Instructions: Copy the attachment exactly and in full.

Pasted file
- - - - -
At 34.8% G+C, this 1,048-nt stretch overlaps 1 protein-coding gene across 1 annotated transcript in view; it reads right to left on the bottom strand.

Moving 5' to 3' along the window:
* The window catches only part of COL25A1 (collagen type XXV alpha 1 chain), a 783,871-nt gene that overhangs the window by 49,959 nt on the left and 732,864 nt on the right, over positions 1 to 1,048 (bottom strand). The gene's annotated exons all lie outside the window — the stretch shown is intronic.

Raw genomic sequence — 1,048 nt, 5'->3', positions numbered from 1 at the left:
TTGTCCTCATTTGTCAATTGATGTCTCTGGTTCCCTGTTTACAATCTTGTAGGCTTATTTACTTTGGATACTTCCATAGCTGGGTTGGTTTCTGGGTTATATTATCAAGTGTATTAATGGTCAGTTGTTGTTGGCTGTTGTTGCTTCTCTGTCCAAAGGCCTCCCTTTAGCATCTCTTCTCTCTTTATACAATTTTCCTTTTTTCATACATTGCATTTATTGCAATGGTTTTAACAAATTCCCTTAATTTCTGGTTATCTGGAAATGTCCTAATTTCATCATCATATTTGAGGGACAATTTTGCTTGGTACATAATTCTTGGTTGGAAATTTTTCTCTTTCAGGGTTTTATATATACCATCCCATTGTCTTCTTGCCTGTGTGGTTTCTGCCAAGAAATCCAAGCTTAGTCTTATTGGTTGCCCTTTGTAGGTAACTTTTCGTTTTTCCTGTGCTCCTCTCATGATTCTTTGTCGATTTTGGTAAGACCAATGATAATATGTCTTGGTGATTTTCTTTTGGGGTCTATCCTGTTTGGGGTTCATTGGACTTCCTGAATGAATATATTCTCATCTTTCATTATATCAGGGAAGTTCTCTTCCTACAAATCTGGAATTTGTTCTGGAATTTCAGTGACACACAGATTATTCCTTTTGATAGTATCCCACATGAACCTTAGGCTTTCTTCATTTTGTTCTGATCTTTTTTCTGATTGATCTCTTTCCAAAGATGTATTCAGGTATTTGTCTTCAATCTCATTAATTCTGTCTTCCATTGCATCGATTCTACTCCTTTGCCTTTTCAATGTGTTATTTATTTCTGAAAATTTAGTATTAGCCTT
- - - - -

At 34.8% G+C, this 1,048-nt stretch overlaps 1 protein-coding gene across 1 annotated transcript in view; it reads right to left on the bottom strand.

Moving 5' to 3' along the window:
* The window catches only part of COL25A1 (collagen type XXV alpha 1 chain), a 783,871-nt gene that overhangs the window by 49,959 nt on the left and 732,864 nt on the right, over positions 1 to 1,048 (bottom strand). The gene's annotated exons all lie outside the window — the stretch shown is intronic.

Raw genomic sequence — 1,048 nt, 5'->3', positions numbered from 1 at the left:
TTGTCCTCATTTGTCAATTGATGTCTCTGGTTCCCTGTTTACAATCTTGTAGGCTTATTTACTTTGGATACTTCCATAGCTGGGTTGGTTTCTGGGTTATATTATCAAGTGTATTAATGGTCAGTTGTTGTTGGCTGTTGTTGCTTCTCTGTCCAAAGGCCTCCCTTTAGCATCTCTTCTCTCTTTATACAATTTTCCTTTTTTCATACATTGCATTTATTGCAATGGTTTTAACAAATTCCCTTAATTTCTGGTTATCTGGAAATGTCCTAATTTCATCATCATATTTGAGGGACAATTTTGCTTGGTACATAATTCTTGGTTGGAAATTTTTCTCTTTCAGGGTTTTATATATACCATCCCATTGTCTTCTTGCCTGTGTGGTTTCTGCCAAGAAATCCAAGCTTAGTCTTATTGGTTGCCCTTTGTAGGTAACTTTTCGTTTTTCCTGTGCTCCTCTCATGATTCTTTGTCGATTTTGGTAAGACCAATGATAATATGTCTTGGTGATTTTCTTTTGGGGTCTATCCTGTTTGGGGTTCATTGGACTTCCTGAATGAATATATTCTCATCTTTCATTATATCAGGGAAGTTCTCTTCCTACAAATCTGGAATTTGTTCTGGAATTTCAGTGACACACAGATTATTCCTTTTGATAGTATCCCACATGAACCTTAGGCTTTCTTCATTTTGTTCTGATCTTTTTTCTGATTGATCTCTTTCCAAAGATGTATTCAGGTATTTGTCTTCAATCTCATTAATTCTGTCTTCCATTGCATCGATTCTACTCCTTTGCCTTTTCAATGTGTTATTTATTTCTGAAAATTTAGTATTAGCCTT